If you are running a marketing team, you will always benefit from having a smarter team. When you invest in our marketing training program, you will help your team gain the marketing skills they need to succeed. As a result, you will see them make smarter decisions and produce exceptional work that drives business growth.
We’ll work with your team to help them learn more about the five core marketing skills: Strategic Thinking, Brand Positioning, Marketing Planning, Marketing Execution, and Brand Analytics. Most importantly, your marketers will learn new tools, concepts, and ideas to trigger new thinking. To help their skills, we get participants to take each tool on a test run. Then, we give feedback for them to keep improving.
To illustrate, click to zoom in on the brand management career pathway.
Our marketing training teaches brand leaders how to ask tough strategic questions to slow everyone down and engage in debate of options to move forward. To start, you will be given various tools to approach strategy in a thoughtful, analytical way. Importantly, marketers need learn how to change brain speeds to move from a strategic thinker style to uncover what is holding back a brand, and onto an instinctual thinker style on marketing execution.
We introduce our Strategic ThinkBox that allows marketers to interrogate their brand. Importantly, our ThinkBox pushes you to take a holistic look at the brand’s core strength, competitive landscape, tightness of the consumer bond, and business situation.
Our brand positioning process teaches how to decide on the target market, consumer benefits, and reasons to believe. To start, you will learn to define the ideal consumer and frame the definition with their biggest needs, consumer insights and their enemy. Then, we provide our benefit cheatsheets to help learn how to discover the functional benefits and emotional benefits that a brand can deliver. Importantly, marketers need to make a decision on trying to stake out a unique space that is motivating to consumers, and ownable for the brand.
Learn to use our brand idea tool and see how it helps to communicate the brand idea to everyone across the organization. Finally, marketers will learn how to take the brand positioning work and translate it into a brand concept, brand story, and a brand credo.
We see the marketing plan is a decision-making tool on how a brand will spend their limited resources. Moreover, the marketing plan communicates the expectations to everyone who works on the brand. Importantly, we teach marketers how to put together the vision, purpose, goals, key issues, strategies and marketing execution plans.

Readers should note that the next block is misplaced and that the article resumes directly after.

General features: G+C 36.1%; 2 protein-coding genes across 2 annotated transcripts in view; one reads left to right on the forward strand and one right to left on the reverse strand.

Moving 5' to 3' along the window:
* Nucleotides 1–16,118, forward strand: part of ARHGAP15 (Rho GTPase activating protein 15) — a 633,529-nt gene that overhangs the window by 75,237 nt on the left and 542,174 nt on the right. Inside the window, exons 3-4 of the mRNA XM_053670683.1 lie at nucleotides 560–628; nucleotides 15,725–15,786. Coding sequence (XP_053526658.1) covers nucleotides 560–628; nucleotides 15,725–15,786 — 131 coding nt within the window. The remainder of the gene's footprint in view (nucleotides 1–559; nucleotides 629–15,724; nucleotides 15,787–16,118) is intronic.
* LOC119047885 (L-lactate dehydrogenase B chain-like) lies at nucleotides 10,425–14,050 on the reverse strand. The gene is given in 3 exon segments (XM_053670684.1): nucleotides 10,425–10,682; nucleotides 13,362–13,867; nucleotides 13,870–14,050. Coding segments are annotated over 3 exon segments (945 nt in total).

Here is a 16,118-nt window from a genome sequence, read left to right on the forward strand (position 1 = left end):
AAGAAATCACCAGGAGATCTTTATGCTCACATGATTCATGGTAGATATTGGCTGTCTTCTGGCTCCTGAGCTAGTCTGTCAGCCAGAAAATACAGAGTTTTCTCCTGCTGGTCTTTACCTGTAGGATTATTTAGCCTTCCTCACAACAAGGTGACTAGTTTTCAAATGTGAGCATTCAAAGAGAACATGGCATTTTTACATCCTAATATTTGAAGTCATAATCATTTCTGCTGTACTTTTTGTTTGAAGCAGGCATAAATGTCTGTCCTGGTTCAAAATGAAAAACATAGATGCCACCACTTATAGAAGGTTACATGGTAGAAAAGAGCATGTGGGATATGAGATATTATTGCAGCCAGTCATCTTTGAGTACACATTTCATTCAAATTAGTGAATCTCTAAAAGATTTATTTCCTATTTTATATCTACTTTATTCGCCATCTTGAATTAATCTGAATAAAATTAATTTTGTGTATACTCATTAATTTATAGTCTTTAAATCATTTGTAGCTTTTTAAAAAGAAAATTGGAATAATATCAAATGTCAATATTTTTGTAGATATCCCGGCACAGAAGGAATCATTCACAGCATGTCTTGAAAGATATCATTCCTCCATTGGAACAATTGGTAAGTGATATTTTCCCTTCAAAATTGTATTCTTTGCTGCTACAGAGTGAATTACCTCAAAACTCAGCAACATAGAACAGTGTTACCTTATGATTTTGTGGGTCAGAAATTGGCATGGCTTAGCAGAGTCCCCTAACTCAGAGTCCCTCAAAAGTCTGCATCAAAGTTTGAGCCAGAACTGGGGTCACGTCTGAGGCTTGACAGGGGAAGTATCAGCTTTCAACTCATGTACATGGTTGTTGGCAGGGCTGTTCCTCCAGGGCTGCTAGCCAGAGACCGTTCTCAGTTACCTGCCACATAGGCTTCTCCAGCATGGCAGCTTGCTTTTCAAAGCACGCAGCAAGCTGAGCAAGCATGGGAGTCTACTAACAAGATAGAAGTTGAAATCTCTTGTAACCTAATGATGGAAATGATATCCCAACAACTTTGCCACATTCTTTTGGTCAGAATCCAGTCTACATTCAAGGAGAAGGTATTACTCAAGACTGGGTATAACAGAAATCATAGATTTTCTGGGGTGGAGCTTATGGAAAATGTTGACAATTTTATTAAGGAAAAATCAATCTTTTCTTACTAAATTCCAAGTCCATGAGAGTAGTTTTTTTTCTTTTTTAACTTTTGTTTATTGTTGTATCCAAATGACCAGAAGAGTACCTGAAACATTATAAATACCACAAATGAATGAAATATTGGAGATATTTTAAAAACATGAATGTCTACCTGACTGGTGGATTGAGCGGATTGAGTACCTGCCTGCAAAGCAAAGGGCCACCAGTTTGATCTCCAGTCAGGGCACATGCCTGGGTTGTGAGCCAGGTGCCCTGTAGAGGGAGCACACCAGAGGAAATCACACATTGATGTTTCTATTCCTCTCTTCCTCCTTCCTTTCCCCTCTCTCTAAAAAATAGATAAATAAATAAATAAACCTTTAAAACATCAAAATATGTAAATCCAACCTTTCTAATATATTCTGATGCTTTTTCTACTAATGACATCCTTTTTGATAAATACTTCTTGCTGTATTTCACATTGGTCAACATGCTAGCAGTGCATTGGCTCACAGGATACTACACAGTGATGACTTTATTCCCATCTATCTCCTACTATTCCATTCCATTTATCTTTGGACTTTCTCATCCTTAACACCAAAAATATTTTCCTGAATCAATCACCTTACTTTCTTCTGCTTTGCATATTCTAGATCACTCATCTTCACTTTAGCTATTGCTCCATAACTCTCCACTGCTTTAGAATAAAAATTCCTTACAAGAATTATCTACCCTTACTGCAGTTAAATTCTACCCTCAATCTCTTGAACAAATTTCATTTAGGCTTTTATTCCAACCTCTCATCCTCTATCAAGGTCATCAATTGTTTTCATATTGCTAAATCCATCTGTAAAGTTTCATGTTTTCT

Learn how to write key issue questions and strategic statements that forms the foundation of the marketing plan. In addition, our marketing training provides various marketing planning templates including our one-page brand plan and ideal Marketing Plan presentation deck.
Our marketing execution training starts with the concept of our Marketing PlayBox that matches up to the Strategic ThinkBox. To keep marketers on strategy throughout the execution stages, our Marketing PlayBox helps find in-the-box ideas that meet four dimensions: they are focused on our target, fit with the brand, deliver the message, and execute the strategy.
To start, we show how the creative brief sets up the PlayBox, serving as the bridge between the plan and execution. We go through the creative brief line-by line and give you examples of the best and worst. Importantly, you will learn to use our Creative Checklist to help make smarter decisions on creative communications. We workshop how to give feedback to your agency based on gaps you see with the checklist.
Learn to look at the marketplace, consumer analytics, channels of distribution, competitors or other brands in their industry. And, learn assess the brand itself. Importantly, you will learn how marketing funnels can help assess the brand’s performance. We provide 64 analytical questions that marketers can ask of their brand. Finally, we show how to understand the financial performance indicators of the brand.
Our training looks at three specific streams; Consumer Marketing Training, B2B Marketing Training, and Healthcare Marketing Training. With each program, all the of the examples are tailored to the type of marketer. Undoubtedly, we believe marketers will be at their best when the can see the concepts or tools working on their type of brand.
Take a look at our Marketing Skills assessment tool to see how you or your marketing team measure up.
For more information on our Beloved Brands Marketing Training programs, click below or email Graham Robertson at [email protected]